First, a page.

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Published: August 23rd 2018
We arrived in Hospete pretty much on time (only 1 hour late) - I had found the slightly larger 1st class beds on the train much easier to sleep on. Unfortunately Stephens was wonky so he hadn’t got much sleep. Overall there isn’t much difference between the 1st & 2nd AC classes so its probably not worth the extra money. There wasn’t a food cart on this train either, and we didn’t even get any tea! We did, however, get a steady stream of staff wanting a ‘selfie’ with us.
Trying to find a tuktuk to the boat crossing to Anegundi, where we were supposed to be staying, we discovered that the river crossings were shut. They had been shut for over a week, so our accommodation knew that before taking our booking & offering to meet us at the boat landing area. Given the annoyance and cost of getting a tuktuk an hour each way to get there by land we decided to stay in Hampi itself.
You do not get as much for your money here as you do elsewhere in India. 1600 rupees has got us a double room in Achana guesthouse, with bathroom. It’s more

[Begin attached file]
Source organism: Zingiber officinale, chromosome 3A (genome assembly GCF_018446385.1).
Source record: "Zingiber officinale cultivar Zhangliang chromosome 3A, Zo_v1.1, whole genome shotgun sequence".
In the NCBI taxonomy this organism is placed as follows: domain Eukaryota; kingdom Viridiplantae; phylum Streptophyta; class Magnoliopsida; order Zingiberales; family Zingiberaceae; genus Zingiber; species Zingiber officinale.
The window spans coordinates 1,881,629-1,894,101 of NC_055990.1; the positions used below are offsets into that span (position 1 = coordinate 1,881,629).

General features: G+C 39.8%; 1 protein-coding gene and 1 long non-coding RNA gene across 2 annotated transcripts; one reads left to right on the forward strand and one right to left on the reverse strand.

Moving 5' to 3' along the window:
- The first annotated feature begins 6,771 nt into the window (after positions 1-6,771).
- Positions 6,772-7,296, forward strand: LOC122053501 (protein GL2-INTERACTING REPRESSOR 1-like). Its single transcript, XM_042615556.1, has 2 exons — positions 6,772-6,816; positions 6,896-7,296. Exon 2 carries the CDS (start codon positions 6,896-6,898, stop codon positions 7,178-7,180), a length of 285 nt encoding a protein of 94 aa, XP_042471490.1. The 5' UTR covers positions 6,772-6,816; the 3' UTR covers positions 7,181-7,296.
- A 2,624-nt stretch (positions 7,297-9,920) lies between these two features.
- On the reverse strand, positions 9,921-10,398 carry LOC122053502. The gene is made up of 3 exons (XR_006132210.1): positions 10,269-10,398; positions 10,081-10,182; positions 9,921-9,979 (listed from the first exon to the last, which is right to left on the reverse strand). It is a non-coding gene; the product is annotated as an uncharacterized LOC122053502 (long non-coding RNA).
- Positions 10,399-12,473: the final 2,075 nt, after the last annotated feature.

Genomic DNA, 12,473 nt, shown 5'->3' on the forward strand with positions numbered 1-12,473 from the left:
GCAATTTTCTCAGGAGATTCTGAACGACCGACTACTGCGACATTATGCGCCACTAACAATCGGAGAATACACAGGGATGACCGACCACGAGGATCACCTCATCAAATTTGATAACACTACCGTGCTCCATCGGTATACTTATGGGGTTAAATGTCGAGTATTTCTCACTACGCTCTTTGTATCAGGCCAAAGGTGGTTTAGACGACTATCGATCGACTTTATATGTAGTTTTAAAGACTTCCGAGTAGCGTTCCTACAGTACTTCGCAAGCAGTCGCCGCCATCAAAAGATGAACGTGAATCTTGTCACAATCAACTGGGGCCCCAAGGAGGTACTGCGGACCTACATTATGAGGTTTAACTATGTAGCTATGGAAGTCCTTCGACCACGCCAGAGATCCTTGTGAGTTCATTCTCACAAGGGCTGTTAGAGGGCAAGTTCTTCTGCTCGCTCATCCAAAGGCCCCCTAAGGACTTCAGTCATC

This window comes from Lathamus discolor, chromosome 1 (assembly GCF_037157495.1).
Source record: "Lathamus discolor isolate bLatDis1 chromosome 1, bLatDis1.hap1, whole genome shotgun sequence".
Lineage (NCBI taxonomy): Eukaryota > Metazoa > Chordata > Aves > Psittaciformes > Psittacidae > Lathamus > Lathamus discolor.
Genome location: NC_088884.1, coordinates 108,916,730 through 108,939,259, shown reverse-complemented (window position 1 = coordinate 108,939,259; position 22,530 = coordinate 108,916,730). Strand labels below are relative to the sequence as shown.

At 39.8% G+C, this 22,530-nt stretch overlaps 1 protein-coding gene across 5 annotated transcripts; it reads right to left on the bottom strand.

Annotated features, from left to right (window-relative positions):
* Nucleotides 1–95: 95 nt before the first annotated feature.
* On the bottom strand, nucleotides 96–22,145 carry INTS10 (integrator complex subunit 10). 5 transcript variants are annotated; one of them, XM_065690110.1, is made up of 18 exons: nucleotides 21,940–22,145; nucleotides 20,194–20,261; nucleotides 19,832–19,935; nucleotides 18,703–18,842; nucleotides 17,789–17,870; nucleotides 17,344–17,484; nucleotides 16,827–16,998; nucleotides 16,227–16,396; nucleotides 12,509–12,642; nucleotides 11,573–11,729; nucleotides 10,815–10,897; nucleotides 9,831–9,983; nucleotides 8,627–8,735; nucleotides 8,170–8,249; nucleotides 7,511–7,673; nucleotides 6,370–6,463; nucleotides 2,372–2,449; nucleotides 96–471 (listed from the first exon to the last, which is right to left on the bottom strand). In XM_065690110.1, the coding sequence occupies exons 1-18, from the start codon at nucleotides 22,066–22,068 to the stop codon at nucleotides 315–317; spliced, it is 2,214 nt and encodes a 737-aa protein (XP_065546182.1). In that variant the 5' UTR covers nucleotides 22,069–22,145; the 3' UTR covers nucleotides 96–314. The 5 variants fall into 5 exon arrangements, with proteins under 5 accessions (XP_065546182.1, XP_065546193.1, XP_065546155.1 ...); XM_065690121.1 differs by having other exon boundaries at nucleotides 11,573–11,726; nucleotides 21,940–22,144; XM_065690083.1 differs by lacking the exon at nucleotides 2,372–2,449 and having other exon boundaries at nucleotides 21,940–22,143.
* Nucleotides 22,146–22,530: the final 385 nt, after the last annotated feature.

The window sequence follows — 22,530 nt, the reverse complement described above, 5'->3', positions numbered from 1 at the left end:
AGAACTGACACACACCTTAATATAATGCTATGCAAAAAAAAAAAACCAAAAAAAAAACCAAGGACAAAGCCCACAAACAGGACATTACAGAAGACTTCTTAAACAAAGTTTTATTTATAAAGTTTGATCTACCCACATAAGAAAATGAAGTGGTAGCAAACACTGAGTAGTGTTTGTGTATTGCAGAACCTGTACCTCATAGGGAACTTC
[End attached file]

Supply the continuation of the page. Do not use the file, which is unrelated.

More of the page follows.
or less clean (sleeping bag liners will be used). The shower trickles (but it’s better than the one we were shown which was just a bucket!), the doors too low (we keep hitting our heads), there are no towels, no curtains, no soap and no loo roll. On the plus side it’s got a fab view of the river, the food is good, and the staff really friendly. It’s a lovely atmosphere.
After breakfast and a shower we went for a little explore. We ended up going Hemakutu Hill, the hill immediately behind the bazaar. It was more of a power walk than gentle meander as we tried to get away from the tauts and tuktuk drivers. Once slightly up the hill, the crowds thinned, and the view is stunning. There are temples everywhere you look and the geology of the area is bizarre - with strange, giant boulders all over the landscape. Going over the hill to the far side we found Krishna temple and an old bazaar complete with step well. We also saw statues of Ganesh and Narashima (Vishnu in man eating lion form).
We headed back into town for lunch and then went the
opposite direction to the heritage gallery, which has photos of Hampi from the 1800s, 1980s & 2004. Climbing up the steps behind we saw a large statue of Nundi (the bull) and then carried on over the hill (Matanga Hill) to discover stunning views. As you descend the other side you enter the Achyutaraya temple, a 16th century temple, which you can explore at your leisure. Next to this is the Sule bazaar and step well. We carried along down to the river, seeing a few more temples, before trying to get back along the river path. Unfortunately the river path is currently in the river as the water level is so high! Instead we had to go back over the hill and into Hampi.
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